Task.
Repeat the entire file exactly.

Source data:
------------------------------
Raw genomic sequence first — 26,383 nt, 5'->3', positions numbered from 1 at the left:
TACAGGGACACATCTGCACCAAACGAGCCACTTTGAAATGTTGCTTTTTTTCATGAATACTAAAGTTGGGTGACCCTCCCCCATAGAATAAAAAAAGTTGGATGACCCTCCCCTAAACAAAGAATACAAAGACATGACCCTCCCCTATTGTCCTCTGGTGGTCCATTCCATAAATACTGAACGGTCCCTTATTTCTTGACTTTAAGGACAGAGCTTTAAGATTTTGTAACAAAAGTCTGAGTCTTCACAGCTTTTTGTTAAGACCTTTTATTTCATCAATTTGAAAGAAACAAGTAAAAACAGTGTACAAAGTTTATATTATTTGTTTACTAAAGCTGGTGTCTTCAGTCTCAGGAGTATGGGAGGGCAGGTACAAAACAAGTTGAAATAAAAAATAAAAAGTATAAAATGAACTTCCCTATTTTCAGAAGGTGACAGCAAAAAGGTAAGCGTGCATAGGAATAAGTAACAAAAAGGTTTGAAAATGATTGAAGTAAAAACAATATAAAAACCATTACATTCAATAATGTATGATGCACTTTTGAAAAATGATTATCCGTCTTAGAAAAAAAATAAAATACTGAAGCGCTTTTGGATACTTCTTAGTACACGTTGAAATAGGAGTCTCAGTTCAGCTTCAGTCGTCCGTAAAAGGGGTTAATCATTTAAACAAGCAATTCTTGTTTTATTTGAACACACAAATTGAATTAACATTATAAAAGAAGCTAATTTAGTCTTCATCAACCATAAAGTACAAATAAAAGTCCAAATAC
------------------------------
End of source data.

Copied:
Raw genomic sequence first — 26,383 nt, 5'->3', positions numbered from 1 at the left:
TACAGGGACACATCTGCACCAAACGAGCCACTTTGAAATGTTGCTTTTTTTCATGAATACTAAAGTTGGGTGACCCTCCCCCATAGAATAAAAAAAGTTGGATGACCCTCCCCTAAACAAAGAATACAAAGACATGACCCTCCCCTATTGTCCTCTGGTGGTCCATTCCATAAATACTGAACGGTCCCTTATTTCTTGACTTTAAGGACAGAGCTTTAAGATTTTGTAACAAAAGTCTGAGTCTTCACAGCTTTTTGTTAAGACCTTTTATTTCATCAATTTGAAAGAAACAAGTAAAAACAGTGTACAAAGTTTATATTATTTGTTTACTAAAGCTGGTGTCTTCAGTCTCAGGAGTATGGGAGGGCAGGTACAAAACAAGTTGAAATAAAAAATAAAAAGTATAAAATGAACTTCCCTATTTTCAGAAGGTGACAGCAAAAAGGTAAGCGTGCATAGGAATAAGTAACAAAAAGGTTTGAAAATGATTGAAGTAAAAACAATATAAAAACCATTACATTCAATAATGTATGATGCACTTTTGAAAAATGATTATCCGTCTTAGAAAAAAAATAAAATACTGAAGCGCTTTTGGATACTTCTTAGTACACGTTGAAATAGGAGTCTCAGTTCAGCTTCAGTCGTCCGTAAAAGGGGTTAATCATTTAAACAAGCAATTCTTGTTTTATTTGAACACACAAATTGAATTAACATTATAAAAGAAGCTAATTTAGTCTTCATCAACCATAAAGTACAAATAAAAGTCCAAATAC